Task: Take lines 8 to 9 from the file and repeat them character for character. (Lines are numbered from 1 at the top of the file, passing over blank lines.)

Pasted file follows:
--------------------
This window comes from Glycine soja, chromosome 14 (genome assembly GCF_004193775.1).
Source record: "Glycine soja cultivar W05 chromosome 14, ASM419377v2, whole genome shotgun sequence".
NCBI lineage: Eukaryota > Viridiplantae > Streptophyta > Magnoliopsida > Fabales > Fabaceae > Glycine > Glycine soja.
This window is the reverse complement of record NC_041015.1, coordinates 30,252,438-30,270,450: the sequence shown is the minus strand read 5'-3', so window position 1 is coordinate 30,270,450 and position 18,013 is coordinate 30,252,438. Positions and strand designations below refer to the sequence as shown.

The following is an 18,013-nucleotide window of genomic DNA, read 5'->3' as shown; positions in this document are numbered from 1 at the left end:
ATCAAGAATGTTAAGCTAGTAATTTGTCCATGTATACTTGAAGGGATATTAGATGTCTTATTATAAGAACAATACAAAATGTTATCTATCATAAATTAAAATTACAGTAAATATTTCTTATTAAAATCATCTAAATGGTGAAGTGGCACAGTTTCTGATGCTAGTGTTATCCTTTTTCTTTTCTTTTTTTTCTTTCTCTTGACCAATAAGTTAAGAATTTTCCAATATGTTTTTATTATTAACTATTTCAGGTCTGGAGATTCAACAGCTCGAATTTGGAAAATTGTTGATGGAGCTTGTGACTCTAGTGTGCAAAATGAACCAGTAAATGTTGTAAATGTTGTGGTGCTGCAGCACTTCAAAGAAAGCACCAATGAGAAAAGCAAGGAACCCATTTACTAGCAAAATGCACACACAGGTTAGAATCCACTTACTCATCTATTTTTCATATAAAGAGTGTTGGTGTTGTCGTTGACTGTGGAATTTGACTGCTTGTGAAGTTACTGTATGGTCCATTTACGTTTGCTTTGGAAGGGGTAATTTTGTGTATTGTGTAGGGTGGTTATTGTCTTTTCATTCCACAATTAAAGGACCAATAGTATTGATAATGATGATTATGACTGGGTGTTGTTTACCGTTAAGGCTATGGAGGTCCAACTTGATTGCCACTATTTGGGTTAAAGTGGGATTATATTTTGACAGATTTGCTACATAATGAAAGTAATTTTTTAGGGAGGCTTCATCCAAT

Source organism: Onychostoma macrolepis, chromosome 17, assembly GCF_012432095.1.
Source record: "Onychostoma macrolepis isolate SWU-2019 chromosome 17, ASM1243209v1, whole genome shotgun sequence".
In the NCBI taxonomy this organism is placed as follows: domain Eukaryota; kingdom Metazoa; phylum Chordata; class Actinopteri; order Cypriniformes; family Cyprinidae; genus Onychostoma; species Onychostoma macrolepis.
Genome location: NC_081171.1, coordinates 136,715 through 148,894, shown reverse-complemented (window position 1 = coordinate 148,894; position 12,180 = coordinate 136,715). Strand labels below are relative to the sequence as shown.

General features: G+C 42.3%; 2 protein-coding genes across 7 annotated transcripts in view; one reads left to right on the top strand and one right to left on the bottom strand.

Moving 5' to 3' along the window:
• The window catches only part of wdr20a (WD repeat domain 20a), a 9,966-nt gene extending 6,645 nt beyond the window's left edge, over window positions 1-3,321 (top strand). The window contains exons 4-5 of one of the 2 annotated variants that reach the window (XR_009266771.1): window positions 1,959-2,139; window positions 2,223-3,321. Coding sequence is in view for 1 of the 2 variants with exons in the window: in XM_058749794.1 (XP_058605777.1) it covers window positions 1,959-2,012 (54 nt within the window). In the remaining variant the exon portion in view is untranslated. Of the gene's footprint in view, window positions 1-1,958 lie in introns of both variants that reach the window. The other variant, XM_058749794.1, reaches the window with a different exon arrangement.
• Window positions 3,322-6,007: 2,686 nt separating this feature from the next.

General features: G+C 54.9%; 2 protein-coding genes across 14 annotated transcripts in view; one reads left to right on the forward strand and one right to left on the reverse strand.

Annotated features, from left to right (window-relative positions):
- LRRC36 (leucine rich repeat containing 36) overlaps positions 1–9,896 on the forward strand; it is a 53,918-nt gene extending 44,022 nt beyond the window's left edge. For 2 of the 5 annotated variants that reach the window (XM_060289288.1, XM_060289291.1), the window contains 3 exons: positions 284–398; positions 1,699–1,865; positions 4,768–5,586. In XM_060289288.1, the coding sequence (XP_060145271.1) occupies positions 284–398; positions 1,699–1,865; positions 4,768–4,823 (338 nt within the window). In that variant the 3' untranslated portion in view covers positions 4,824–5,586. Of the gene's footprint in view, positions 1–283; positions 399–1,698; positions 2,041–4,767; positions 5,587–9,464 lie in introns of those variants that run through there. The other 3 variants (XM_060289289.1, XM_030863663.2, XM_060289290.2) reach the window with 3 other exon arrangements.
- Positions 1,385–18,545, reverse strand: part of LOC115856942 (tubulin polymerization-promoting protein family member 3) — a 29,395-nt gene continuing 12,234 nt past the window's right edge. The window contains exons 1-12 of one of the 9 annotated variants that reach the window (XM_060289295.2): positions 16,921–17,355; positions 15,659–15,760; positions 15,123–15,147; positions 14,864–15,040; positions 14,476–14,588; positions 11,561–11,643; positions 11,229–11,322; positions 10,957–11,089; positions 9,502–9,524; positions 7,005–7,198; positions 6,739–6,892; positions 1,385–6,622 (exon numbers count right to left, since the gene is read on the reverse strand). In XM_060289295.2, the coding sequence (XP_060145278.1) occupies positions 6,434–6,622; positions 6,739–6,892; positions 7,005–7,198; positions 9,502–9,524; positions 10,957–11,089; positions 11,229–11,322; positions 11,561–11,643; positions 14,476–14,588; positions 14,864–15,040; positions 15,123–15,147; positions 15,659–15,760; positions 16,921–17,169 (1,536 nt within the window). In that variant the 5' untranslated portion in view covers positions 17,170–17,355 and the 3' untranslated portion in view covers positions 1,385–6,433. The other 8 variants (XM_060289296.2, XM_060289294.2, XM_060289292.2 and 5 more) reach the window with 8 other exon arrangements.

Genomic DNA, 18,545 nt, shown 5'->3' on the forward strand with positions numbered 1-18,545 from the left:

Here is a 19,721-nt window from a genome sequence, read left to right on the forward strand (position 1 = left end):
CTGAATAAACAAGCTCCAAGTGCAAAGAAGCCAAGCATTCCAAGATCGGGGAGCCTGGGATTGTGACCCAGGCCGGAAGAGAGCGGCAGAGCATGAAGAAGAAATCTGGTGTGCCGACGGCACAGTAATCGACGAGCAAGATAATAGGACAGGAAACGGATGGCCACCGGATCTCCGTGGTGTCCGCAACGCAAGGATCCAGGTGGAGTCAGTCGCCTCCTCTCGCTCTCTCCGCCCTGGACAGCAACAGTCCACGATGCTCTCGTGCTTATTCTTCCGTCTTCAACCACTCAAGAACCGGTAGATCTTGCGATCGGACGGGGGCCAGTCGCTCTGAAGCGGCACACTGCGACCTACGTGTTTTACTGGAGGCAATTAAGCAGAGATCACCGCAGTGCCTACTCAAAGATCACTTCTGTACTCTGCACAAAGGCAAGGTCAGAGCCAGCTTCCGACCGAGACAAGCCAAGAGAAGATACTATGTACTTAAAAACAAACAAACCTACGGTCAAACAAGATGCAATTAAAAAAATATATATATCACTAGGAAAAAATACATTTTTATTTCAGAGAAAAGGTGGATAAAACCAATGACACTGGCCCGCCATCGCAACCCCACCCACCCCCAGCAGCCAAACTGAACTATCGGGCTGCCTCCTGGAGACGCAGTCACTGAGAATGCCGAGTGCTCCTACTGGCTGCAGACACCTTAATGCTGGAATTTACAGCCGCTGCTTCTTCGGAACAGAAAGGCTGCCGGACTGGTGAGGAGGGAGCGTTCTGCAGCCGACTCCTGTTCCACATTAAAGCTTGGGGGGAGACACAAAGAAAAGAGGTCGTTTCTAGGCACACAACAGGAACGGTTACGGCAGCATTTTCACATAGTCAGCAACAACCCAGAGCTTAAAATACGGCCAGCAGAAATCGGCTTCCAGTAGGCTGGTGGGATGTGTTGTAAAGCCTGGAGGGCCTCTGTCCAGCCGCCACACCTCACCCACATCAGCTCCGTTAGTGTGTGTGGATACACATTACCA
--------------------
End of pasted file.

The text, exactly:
Source record: "Onychostoma macrolepis isolate SWU-2019 chromosome 17, ASM1243209v1, whole genome shotgun sequence".
In the NCBI taxonomy this organism is placed as follows: domain Eukaryota; kingdom Metazoa; phylum Chordata; class Actinopteri; order Cypriniformes; family Cyprinidae; genus Onychostoma; species Onychostoma macrolepis.